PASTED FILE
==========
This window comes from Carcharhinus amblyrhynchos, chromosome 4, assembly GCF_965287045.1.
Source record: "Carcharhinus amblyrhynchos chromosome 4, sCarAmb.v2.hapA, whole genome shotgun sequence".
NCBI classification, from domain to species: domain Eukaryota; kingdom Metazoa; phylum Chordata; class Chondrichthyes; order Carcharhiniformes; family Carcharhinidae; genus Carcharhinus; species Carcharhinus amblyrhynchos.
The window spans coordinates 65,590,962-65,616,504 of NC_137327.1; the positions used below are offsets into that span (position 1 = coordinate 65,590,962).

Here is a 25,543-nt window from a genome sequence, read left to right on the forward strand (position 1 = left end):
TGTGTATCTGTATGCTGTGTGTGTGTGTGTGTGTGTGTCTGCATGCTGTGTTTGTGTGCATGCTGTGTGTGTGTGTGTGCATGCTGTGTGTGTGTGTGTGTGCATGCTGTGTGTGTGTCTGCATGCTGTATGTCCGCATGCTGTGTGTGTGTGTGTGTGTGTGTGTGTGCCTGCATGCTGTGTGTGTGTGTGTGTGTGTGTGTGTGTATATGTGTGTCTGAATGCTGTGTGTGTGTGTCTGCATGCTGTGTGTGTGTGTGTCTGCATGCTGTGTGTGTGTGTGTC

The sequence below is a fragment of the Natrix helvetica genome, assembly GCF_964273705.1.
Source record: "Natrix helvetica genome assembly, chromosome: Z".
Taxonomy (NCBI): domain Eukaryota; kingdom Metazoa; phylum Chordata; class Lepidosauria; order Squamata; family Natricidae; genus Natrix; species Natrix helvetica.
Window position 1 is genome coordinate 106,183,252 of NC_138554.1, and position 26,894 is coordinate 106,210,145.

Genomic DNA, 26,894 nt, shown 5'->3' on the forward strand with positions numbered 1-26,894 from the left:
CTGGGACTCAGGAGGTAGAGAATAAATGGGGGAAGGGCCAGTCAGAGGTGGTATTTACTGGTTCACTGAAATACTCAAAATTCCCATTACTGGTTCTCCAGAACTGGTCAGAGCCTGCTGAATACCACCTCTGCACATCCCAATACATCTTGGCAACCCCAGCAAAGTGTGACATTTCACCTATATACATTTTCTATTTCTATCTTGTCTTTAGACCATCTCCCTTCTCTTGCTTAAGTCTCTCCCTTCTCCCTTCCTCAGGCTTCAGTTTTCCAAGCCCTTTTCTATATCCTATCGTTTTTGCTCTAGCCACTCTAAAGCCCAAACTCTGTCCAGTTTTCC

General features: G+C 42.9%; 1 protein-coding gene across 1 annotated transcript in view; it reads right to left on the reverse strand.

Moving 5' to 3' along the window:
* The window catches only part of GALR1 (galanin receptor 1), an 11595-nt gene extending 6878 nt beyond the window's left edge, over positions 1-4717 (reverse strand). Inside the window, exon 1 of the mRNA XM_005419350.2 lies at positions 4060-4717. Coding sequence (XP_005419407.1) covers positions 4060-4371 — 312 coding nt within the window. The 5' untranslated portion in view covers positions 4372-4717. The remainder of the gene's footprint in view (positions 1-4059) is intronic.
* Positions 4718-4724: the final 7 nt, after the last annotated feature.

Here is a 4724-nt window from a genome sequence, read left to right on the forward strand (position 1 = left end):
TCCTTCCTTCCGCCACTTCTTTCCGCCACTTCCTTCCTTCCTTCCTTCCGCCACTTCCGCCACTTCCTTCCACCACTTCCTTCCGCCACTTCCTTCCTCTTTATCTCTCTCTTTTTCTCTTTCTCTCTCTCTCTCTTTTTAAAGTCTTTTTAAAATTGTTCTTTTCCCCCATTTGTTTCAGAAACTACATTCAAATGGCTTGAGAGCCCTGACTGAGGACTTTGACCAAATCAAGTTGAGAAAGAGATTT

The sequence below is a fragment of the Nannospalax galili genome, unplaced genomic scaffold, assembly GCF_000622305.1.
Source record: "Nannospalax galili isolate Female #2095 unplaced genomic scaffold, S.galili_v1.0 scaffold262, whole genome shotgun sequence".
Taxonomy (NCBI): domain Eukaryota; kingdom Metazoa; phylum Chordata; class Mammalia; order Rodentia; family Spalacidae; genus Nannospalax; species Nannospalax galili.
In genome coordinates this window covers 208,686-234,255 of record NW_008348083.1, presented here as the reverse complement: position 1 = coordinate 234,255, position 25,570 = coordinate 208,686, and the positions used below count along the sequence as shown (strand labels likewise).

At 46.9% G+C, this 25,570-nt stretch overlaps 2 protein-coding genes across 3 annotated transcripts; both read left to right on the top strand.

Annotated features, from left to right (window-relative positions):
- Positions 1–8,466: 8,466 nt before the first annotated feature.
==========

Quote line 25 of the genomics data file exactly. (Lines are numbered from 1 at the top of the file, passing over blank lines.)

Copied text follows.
- Positions 1–8,466: 8,466 nt before the first annotated feature.